After graduating with a master’s degree in physiology from the University of Cincinnati and overcoming a bout with COVID-19, Cameron Almeida ’18 is now in medical school at Northeast Ohio Medical University with big plans. Really big plans. He recently finished clinical research on Mount Everest in Nepal.
“It was a lifechanging adventure,” said Cameron, who earned his BA in Biological Sciences from Dominican University of California. “Our research was a chart review showing that the populations closest to Mt. Everest experienced zero COVID-19 deaths or hospitalizations during the height of the pandemic. The Sherpa and Rai peoples' high altitude adaptations such as increased oxygen efficiency are strongly suspected to be the reason why.”
Cameron said his resolve to be a global physician was strengthened by the challenge of combating dangers such as altitude sickness to food and water poisoning. Due to the villages being located along major tourism routes, his data collection process also served as an Everest Base Camp Trek.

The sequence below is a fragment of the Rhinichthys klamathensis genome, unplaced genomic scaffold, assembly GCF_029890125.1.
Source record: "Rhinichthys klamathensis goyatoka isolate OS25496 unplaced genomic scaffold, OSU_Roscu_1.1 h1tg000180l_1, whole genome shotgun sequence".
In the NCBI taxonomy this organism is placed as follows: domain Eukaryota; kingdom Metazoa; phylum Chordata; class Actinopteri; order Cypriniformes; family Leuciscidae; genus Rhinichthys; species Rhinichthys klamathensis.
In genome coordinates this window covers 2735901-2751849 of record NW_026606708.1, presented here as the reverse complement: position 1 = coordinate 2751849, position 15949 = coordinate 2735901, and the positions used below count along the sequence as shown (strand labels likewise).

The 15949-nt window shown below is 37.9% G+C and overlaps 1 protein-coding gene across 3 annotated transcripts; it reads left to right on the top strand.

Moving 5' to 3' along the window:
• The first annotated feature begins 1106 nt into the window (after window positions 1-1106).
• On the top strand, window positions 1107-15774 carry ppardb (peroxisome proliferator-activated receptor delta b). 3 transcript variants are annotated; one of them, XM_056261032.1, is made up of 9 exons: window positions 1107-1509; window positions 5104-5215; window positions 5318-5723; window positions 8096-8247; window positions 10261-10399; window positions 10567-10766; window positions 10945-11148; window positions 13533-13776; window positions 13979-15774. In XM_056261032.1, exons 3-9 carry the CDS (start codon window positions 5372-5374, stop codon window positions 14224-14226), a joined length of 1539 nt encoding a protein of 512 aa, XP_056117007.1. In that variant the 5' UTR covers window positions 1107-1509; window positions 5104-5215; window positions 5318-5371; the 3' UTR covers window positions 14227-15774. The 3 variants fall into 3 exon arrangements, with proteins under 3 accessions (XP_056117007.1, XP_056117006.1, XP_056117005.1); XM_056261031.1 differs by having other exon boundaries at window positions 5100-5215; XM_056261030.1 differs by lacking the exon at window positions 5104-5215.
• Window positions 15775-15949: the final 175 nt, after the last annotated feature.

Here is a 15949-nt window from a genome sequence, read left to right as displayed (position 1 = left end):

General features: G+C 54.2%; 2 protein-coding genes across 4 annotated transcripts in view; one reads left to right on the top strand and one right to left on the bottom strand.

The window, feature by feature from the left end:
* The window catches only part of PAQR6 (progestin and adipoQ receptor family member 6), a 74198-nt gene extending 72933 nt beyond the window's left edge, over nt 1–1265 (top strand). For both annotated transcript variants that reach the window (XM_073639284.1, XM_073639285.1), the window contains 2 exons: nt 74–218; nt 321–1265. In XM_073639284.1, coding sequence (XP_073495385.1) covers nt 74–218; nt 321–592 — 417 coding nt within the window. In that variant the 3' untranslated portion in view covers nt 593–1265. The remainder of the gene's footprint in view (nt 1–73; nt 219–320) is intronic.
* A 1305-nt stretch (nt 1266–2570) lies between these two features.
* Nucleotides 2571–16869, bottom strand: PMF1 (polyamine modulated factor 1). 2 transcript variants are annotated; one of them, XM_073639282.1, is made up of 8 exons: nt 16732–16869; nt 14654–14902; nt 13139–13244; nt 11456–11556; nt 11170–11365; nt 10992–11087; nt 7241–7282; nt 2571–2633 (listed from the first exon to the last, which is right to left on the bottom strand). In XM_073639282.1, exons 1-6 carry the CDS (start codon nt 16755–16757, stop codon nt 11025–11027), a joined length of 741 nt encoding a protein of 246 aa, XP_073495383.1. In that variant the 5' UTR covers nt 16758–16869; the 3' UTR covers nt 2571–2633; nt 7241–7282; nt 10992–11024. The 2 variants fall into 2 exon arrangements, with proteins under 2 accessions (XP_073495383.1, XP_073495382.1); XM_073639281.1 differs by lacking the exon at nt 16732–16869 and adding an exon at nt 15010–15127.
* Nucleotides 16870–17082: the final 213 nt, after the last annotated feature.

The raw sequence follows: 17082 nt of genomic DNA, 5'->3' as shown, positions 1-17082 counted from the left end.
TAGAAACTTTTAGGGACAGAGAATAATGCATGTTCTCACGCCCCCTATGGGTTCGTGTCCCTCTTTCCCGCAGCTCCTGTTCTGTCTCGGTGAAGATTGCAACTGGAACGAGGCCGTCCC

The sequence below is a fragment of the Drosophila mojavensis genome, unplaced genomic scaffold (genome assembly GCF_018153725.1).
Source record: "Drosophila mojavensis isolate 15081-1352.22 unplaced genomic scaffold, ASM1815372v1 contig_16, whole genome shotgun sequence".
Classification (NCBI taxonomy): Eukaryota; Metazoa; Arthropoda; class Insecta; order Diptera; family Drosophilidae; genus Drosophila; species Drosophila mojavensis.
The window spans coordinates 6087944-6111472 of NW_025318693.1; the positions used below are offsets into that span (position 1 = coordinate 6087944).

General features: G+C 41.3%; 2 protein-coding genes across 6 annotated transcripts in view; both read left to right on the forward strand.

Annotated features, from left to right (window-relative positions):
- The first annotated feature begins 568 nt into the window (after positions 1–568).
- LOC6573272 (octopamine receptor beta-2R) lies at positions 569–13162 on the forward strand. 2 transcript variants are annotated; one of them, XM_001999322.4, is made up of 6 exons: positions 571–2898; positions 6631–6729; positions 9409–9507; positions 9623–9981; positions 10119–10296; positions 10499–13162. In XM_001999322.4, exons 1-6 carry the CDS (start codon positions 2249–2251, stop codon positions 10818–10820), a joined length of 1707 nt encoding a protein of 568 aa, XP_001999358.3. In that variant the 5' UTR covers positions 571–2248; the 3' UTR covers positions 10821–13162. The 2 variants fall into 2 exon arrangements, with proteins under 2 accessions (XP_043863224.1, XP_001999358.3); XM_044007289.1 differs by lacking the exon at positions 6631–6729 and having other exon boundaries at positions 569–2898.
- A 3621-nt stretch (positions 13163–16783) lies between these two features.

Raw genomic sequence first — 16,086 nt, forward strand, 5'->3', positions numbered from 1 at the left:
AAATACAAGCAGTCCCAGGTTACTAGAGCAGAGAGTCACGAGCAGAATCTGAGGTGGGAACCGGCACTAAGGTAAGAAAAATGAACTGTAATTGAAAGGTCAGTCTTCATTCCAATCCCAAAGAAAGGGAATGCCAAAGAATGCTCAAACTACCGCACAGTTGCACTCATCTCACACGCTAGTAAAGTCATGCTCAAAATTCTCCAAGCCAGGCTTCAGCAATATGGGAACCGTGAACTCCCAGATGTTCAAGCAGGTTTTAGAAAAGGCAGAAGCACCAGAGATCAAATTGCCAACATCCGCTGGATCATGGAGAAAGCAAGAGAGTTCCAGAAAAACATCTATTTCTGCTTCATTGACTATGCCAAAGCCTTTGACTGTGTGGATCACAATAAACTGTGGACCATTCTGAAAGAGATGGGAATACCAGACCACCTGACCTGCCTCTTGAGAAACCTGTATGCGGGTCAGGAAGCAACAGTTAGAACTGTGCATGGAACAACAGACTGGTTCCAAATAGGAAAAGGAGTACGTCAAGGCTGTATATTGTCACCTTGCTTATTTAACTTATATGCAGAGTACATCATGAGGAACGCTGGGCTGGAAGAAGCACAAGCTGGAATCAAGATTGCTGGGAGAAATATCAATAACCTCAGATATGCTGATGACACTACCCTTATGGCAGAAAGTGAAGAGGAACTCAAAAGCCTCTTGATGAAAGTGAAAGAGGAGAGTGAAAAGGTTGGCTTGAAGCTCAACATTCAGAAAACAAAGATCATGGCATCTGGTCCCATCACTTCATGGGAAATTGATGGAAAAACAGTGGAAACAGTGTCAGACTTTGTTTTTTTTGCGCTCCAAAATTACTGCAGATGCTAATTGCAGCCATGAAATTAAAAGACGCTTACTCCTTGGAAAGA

“We started a student global health program at my school and leadership hired a new faculty member with relationships in multiple countries,” Cameron explained. “We put our efforts together and are now creating a global health MD pathway curriculum that will have my name among the credits come time for residency.”
In 2020, Cameron was a full-time Learning Hub instructor at Bay Area Community Resources (BACR) in San Rafael near the Dominican campus where his medical school journey first started. That move brought back fond memories of how Dominican prepared him for a career in helping others in need once he arrived from Chaffey College in Rancho Cucamonga.
“I really wanted to transfer out of community college before reaching the 60 credit threshold for public universities, and I was exploring private schools. Dominican stuck out in particular due to its small size and friendly atmosphere,” Cameron said. “I wanted to get into medical school and biology was the major with all the prerequisite classes. In addition, research was part of the curriculum, a major staple in medical school applications. This may come across one track-minded to some but, to me, fulfilling my dreams is as essential as breathing.”